The brightest always burn out the quickest. Audioslave lasted a mere five years but unleashed three albums in the same time most bands can only crank out one or two. It was a collaboration that bore sweet fruit. Ronnie James Dio used to say that when it came to collaborations, the first album was usually the best. That’s true of Audioslave.
Their first, self-titled album checks all the boxes: monster grooves, soaring vocals and wonky solos. Since it’s produced by Rick Rubin you know it’s gonna be loud. You can also count on a clear, big drum sound which Rubin achieves. At 14 tracks, the album is swollen, but despite its long runtime there is nary a dud.
There are some who, at the time at least, felt that Rage Against The Machine’s style of abnormally funky rap-metal could not be adapted to hard rock. They felt the fit between Chris Cornell and the Rage guys was forced and resulted in something that would only appeal to Soundgarden’s fans while alienating those of Rage. While there is a smidgen of truth to that assertion, Rage have proven time and again that they can pretty much do anything. No boundaries.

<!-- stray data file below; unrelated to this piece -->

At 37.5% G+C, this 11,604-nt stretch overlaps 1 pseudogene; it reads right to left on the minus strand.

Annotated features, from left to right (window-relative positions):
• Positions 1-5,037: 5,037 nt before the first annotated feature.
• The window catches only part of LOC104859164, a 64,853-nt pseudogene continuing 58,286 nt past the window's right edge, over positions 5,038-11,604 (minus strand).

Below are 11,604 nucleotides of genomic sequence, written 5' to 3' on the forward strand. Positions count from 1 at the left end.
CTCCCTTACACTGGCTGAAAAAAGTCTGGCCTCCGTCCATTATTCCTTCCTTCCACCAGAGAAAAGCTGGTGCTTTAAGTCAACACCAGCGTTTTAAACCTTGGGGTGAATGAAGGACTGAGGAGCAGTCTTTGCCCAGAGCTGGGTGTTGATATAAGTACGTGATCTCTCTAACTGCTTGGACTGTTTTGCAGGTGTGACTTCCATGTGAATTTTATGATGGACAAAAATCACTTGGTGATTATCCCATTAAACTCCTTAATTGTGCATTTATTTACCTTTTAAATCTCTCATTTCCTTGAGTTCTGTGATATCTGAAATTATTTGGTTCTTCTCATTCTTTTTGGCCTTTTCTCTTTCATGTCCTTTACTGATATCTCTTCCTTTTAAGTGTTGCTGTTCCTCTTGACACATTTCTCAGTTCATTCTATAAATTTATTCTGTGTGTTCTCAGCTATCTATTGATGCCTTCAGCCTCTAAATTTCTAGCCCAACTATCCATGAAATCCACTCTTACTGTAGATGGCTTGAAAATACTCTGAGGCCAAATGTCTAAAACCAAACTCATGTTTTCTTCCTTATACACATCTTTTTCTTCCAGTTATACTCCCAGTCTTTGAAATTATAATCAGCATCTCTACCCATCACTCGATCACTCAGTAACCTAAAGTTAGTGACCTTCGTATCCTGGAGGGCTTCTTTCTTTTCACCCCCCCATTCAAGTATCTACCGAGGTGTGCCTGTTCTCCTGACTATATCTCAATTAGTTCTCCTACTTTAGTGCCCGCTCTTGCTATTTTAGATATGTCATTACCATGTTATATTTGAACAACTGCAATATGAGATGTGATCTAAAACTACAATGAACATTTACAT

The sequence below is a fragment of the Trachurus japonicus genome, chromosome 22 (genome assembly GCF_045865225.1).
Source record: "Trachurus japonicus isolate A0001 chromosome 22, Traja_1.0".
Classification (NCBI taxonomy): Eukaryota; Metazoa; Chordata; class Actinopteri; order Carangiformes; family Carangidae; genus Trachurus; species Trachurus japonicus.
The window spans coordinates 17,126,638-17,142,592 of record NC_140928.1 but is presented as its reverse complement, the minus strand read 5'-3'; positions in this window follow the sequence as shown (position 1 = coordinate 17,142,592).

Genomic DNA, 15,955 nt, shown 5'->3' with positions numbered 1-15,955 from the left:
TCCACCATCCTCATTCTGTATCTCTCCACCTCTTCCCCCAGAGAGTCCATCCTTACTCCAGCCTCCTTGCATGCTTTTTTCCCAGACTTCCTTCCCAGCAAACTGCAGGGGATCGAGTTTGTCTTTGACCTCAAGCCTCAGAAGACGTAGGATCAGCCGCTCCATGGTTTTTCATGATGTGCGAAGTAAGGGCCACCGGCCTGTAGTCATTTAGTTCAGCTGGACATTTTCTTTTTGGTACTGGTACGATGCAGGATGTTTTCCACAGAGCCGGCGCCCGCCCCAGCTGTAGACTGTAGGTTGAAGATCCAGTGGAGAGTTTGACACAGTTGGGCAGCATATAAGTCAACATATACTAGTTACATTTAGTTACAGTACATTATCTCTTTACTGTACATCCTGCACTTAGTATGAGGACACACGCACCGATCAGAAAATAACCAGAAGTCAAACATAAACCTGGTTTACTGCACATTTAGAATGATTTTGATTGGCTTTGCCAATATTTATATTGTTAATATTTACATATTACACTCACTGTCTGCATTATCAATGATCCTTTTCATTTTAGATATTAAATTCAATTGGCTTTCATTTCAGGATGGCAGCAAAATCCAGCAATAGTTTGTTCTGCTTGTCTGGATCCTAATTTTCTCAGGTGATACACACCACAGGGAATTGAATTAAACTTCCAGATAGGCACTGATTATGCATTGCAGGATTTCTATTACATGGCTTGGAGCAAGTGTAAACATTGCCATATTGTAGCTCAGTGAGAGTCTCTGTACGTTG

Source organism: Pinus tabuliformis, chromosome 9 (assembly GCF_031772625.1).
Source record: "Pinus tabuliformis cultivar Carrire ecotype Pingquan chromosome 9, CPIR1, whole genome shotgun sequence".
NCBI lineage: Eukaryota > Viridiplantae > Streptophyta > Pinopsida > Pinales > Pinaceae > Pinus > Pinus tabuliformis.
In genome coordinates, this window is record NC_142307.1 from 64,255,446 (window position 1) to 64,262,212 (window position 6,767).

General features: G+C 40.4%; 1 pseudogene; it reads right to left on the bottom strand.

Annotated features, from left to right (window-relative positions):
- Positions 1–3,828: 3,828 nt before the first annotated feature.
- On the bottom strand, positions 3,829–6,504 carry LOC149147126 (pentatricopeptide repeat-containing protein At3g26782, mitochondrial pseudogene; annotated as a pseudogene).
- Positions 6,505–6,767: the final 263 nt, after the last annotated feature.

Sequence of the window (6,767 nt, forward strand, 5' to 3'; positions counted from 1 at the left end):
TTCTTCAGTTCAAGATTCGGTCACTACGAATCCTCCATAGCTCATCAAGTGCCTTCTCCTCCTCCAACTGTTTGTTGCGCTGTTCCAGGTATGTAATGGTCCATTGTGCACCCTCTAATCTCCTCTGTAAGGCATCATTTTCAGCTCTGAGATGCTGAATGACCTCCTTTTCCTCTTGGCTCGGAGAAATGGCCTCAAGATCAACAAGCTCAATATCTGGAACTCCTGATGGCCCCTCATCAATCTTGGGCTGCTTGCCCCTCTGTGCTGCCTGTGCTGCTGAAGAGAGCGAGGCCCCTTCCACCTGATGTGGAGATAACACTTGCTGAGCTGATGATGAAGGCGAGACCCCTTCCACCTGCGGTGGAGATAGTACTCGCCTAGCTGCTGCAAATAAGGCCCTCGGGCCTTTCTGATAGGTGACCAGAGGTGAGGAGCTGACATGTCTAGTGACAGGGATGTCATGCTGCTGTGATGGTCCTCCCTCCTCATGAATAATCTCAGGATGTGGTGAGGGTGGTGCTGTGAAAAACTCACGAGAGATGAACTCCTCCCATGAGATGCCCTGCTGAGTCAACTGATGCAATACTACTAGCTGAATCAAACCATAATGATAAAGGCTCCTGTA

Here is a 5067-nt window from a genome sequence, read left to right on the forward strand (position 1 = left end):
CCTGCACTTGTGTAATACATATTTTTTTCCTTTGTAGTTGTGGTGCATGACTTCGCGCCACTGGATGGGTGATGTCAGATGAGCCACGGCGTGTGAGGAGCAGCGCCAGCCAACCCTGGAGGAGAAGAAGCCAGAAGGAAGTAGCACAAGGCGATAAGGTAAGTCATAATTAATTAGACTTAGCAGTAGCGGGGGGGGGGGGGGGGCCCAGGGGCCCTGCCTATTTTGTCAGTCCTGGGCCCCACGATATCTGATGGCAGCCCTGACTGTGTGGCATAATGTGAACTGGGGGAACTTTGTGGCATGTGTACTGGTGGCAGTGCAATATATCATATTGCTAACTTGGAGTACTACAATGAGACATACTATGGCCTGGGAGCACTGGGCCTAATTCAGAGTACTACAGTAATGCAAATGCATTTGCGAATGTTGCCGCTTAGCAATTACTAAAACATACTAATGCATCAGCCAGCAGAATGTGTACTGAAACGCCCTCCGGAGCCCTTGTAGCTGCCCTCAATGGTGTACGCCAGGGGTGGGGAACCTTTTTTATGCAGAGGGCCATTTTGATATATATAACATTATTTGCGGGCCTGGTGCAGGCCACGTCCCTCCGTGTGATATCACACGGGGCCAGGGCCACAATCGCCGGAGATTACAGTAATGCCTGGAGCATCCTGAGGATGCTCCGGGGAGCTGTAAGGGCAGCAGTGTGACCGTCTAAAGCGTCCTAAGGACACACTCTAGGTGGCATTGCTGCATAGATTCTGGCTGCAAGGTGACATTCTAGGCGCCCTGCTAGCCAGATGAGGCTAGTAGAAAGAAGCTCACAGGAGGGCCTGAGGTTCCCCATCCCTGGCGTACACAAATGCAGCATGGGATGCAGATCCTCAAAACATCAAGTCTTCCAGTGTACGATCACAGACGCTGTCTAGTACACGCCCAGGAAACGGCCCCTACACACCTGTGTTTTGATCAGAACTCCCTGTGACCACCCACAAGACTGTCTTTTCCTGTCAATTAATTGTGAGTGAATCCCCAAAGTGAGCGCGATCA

No tracks to skip, either, but some you may want to focus extra attention on. “Cochise” about the revered Indian warrior, has a groove that can crack concrete. Same with “Show Me How to Live” and “Gasoline”, heavier than the proverbial lead balloon, but infested with melodic vocals. Audioslave could even pull off slower material, though you’d be hesitant to call them “ballads”. “Like A Stone” is essential: precision, smoky rock crooning. The spare arrangement allows Chris’ vocals to make the impact, though the bass is certainly earth-moving. As if that wasn’t enough, Tom Morello’s solo combines his trademark noisy note-work with epic composition.
Despite the quality tracks before and after, the best may be the angry “Set It Off”. It slams. It’s closest to Rage’s anarchist tendencies. It’s just pissed off.
He was standing at the rock,
Gathering the flock,
And getting there with no directions,
And underneath the arch,
It turned into a march,
And there he found the spark to set this fucker off.
A 14 track album this good could earn a 2000 word analysis, but we’ll save that for an inevitable deluxe edition. There are lots of B-sides and bonus tracks from this album that need to be properly collected into a set, like the download-only “Give”, a rhythmic little extra. Suffice to say, Audioslave is an essential album for anybody who ever liked rock music. There is a purity to it. As the liner notes say, “all sounds made by guitar, bass, drums, and vocals.” Even the weird squonky shit, so be ready for your mind and soul to be blown. Sit back and absorb it a while, because there’s a lot here to assimilate into your blood.